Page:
Everyone experiences panic attacks differently and it’s important to know your own symptoms so that you can take the correct measures to ensure you aren’t in a position to harm yourself or others. The Anxiety and Depression Association of America lays out the common symptoms so you can educate yourself on what to expect if you feel an attack coming.
My very first warning sign is a floating feeling like I’m not in my body and something else has taken over. For me, a panic attack is sinister in its silence and slithers behind like a poisonous snake that bites hard. Venom spreads like lightning, coating my body in a paralyzing sweat. My heart beats too fast for comfort, getting up to a running pace even when I’m sitting perfectly still. My hands shake. My legs feel like they’re made of lead. The world around me blurs into colors and shapes. Noise disappears. Breathing is the most difficult, and looking in a mirror will only send me further down the rabbit hole of existential crises.
As one can imagine, experiencing these symptoms for the very first time in my too-warm, too-crowded high school classroom was, well, nightmarish.
Now, years later as I’ve healed, nurtured, and matured into a healthier mind I realized my first panic attack taught me something that I needed to learn. The physical effects of panic solidified that my depression and all of the arduous damage it had caused within me was real.
Though I didn’t tell anyone about my depression until over a year later, I had finally accepted my own poor mental health as something I should deal with in seriousness. Admitting to myself that something was wrong was the hardest step. Harder than asking for help, harder than telling my parents, even harder than going to my first therapy appointment.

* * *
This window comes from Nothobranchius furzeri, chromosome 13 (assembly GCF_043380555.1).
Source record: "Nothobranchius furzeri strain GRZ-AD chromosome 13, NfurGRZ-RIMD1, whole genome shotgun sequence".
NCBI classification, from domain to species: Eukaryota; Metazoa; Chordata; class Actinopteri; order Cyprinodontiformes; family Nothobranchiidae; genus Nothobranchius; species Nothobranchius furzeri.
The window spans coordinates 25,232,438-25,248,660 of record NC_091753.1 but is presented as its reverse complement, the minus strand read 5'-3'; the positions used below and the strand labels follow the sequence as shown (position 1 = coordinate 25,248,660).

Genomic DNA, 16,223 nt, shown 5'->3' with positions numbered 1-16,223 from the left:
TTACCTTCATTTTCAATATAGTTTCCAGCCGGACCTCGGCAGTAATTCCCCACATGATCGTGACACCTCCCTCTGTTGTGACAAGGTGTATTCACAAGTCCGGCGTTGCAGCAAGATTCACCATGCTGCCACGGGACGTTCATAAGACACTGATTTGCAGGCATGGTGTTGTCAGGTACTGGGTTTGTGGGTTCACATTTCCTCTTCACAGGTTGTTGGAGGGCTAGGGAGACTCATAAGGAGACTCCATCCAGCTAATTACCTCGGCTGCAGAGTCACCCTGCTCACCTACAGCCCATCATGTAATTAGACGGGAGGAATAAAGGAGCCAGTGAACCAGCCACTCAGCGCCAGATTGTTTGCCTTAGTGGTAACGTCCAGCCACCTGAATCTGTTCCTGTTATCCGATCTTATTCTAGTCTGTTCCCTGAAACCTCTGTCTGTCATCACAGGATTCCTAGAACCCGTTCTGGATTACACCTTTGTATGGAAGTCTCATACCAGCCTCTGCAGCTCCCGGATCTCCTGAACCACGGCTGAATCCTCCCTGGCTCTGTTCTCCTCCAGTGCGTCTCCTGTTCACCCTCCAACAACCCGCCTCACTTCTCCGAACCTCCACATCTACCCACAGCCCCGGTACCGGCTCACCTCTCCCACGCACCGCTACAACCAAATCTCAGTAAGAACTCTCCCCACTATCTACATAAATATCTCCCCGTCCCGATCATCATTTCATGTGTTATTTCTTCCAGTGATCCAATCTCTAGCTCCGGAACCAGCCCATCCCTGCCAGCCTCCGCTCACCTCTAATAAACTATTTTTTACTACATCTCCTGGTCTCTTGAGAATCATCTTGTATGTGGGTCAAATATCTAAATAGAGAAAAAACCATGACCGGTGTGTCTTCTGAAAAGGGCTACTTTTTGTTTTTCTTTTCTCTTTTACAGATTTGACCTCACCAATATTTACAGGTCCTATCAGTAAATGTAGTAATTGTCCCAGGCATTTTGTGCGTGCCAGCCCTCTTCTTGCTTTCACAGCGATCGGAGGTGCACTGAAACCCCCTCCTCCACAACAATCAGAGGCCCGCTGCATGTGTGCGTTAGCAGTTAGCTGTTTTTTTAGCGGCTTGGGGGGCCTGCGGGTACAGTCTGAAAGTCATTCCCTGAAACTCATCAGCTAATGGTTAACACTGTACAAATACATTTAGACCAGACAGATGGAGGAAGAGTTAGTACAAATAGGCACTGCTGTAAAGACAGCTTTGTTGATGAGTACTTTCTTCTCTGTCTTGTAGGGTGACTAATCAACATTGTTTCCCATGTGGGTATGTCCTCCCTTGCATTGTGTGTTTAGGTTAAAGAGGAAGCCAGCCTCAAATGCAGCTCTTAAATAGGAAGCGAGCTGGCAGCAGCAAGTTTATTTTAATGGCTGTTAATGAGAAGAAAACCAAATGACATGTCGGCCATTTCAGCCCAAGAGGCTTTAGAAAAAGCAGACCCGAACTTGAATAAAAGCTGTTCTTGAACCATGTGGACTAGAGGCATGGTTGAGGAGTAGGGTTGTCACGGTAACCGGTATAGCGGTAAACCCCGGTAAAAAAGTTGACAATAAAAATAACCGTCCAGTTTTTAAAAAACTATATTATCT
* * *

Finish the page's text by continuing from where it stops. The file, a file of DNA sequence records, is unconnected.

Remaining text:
Getting professional attention for my mental illness has helped me more than I thought was possible. I went into therapy with an open mind, knowing that I didn’t really have another choice but to try and get better. I committed myself wholeheartedly to therapy, the “homework” my therapist assigned and celebrating the progress I made week-to-week.
When I started therapy I’d often leave feeling worse than I came, but I took that as a sign of the process. Working through the gnarled center of unhealthy habits and thoughts to change them is the only way to move on from them. And to be honest, I don’t know where’d I’d be right now if I hadn’t taken the leap to start improving. (Big shoutout to my therapist Monica who I’ve now been seeing for over three years.)
I haven’t kept track of the number of panic attacks I’ve had, but I can say they’re far more spaced out than they were at the beginning of my mental health journey. With therapy, medication, self-appreciation, and a supporting group of loved ones I’ve quite literally become a changed person.
The downs of life are now coupled with the ups too, and though it can be challenging, I’m grateful for my life experiences with mental illness. It’s made me more empathetic to others and shown me the strength and resilience I’ve always had inside.